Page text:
Wien

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When planning this trip, I was told by a few people that they thought I’d love Vienna. I’ve heard many people say that, while cities like Paris and London are wonderfully cosmopolitan and chockablock with culture, and while the Spanish and Italian cities are amazing for their food or art or nightlife, Vienna is a city that you can see yourself living in.

Vienna is, of course, rich in history. One guidebook calls it a “head without a body” — it is the former capital of the uber powerful Hapsburg Empire, yet is the seat of a small country with little military might or global sway today. Its former glory is evident no matter where in the city you go, however; as is its past as the center of several revolutionary intellectual and artistic movements (see Mozart, Schubert, Brahms, Freud, etc. etc. etc.) There’s enormous palaces to be seen, the largest collections of Klimt and Schiele in the world far as I can tell (including The Kiss), beautiful, monumental statues celebrating Hapsburg greatness, a zillion monuments to various famous dead white bearded guys (see Mozart, Schubert, Brahms, Freud, etc. etc. etc.), and much like Prague every corner brings a new architectural gem. (The statue above is from the Belvedere Palace, a “summer home” built by Prince Eugene in the 1700s — if by “summer home” you mean two colossal mansions linked by sprawling Versailles-esque gardens. It’s now most famous as being home to Klimt’s The Kiss.)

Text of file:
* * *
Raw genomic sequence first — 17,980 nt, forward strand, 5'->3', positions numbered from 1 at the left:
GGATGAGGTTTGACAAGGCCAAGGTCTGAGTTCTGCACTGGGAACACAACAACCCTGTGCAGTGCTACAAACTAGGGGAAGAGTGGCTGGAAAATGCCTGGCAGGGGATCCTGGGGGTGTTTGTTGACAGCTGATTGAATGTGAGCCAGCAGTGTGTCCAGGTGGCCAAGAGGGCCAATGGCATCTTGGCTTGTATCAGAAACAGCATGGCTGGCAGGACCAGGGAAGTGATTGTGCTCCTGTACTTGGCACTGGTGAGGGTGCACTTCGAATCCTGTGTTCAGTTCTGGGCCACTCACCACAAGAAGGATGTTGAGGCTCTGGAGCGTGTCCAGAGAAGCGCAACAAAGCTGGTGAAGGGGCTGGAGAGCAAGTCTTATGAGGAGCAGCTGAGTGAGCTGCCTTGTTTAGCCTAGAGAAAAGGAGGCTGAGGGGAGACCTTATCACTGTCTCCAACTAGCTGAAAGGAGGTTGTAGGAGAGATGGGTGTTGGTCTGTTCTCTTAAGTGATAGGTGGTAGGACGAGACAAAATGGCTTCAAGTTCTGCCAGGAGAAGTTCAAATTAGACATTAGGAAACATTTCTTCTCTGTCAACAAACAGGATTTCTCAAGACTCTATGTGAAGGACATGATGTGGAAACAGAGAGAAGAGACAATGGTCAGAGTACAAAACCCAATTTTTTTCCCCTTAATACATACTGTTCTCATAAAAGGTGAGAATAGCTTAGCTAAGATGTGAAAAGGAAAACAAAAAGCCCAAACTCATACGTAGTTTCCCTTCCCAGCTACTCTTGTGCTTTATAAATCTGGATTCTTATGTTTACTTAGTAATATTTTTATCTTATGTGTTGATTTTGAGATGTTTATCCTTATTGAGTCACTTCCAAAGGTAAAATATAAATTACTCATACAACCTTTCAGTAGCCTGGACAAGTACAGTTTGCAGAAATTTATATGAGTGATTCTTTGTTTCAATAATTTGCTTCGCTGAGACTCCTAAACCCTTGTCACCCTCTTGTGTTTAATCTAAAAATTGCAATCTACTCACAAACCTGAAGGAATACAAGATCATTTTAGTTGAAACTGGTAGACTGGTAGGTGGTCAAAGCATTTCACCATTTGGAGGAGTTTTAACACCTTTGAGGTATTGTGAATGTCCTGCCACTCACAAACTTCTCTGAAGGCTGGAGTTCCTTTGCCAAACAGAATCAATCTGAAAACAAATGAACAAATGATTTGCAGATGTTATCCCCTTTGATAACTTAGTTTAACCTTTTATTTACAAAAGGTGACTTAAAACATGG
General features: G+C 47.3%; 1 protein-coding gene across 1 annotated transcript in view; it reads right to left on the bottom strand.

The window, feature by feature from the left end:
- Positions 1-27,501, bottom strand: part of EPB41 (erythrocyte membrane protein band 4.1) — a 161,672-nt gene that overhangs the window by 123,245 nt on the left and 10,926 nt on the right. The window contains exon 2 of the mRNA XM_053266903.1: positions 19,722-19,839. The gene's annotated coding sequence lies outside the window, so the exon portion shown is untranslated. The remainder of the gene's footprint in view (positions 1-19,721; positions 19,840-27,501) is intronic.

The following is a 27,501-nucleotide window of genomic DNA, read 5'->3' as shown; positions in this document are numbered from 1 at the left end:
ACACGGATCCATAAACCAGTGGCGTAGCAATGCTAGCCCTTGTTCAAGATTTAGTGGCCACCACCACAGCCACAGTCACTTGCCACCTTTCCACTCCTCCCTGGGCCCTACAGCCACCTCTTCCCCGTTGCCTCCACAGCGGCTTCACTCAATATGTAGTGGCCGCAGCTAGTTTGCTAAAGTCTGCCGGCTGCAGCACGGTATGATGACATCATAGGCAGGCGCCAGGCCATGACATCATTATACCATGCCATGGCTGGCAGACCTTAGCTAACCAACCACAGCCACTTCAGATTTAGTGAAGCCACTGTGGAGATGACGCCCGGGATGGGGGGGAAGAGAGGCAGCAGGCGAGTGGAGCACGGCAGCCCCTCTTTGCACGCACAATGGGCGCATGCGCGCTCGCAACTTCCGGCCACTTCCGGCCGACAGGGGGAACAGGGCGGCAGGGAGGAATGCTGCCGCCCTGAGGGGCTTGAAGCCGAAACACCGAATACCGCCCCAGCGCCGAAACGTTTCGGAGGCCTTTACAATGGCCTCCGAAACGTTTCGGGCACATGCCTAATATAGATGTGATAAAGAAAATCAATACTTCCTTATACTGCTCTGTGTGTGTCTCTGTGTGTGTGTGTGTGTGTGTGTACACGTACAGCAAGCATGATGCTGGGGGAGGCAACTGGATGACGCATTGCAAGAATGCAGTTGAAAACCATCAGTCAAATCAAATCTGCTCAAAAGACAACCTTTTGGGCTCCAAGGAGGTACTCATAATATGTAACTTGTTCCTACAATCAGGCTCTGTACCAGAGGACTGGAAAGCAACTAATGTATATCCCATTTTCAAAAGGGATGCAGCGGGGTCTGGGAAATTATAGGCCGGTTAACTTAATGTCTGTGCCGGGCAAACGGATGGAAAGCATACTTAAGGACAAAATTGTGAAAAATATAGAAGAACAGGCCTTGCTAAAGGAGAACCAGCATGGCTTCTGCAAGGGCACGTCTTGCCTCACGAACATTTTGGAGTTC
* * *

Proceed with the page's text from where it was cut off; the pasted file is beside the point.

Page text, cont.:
But who cares about all that history stuff right? Some white guys plus Maria Theresa did some stuff, blah blah blah, built some stuff, blah blah blah.

Those people who told me I’d love Vienna? They were probably talking about the food. Scratch food. The coffee. And the cakes. Above all, Viennese seem to value the importance of plopping down in a beautifully appointed cafe, ordering a melange and a Sachertorte, unrolling today’s paper and then staying there for, oh, anywhere from an hour to a half-day. Why move? The waiters don’t rush you out, they’re happy to let you sit there all day. If you finish your Sachertorte, then you order an apfelstrudel.

THIS is what I’m talking about:

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Those are the cakes on offer at Oberlaa, a chocolatier and torte maker in the Naschmarkt.

Here is the Sachertorte I sampled at the Cafe Drechsler. It was very good, though a bit too sweet for me:

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This chocolate and sour cherry torte at the cafe Milo in Museumsquartier was Delicious. My favorte food on the trip so far:

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